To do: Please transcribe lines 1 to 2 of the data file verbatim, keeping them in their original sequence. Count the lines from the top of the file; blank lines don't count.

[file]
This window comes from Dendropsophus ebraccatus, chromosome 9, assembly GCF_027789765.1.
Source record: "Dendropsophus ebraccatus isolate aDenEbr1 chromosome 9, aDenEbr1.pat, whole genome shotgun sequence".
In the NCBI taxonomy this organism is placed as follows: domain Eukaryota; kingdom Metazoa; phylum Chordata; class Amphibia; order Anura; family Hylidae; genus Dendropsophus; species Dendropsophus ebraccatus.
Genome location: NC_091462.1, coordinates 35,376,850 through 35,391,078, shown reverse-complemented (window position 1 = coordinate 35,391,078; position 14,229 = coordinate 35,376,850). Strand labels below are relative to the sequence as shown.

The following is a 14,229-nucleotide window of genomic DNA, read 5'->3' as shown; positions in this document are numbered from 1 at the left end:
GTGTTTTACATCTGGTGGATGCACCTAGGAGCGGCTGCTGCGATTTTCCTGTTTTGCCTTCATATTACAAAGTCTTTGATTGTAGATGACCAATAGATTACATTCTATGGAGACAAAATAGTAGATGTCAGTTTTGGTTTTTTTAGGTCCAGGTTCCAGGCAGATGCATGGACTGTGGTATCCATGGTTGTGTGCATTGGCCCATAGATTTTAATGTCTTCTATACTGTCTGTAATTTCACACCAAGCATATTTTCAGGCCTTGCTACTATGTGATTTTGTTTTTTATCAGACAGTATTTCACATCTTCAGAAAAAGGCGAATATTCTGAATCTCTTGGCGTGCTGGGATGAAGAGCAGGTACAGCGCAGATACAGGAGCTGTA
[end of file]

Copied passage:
This window comes from Dendropsophus ebraccatus, chromosome 9, assembly GCF_027789765.1.
Source record: "Dendropsophus ebraccatus isolate aDenEbr1 chromosome 9, aDenEbr1.pat, whole genome shotgun sequence".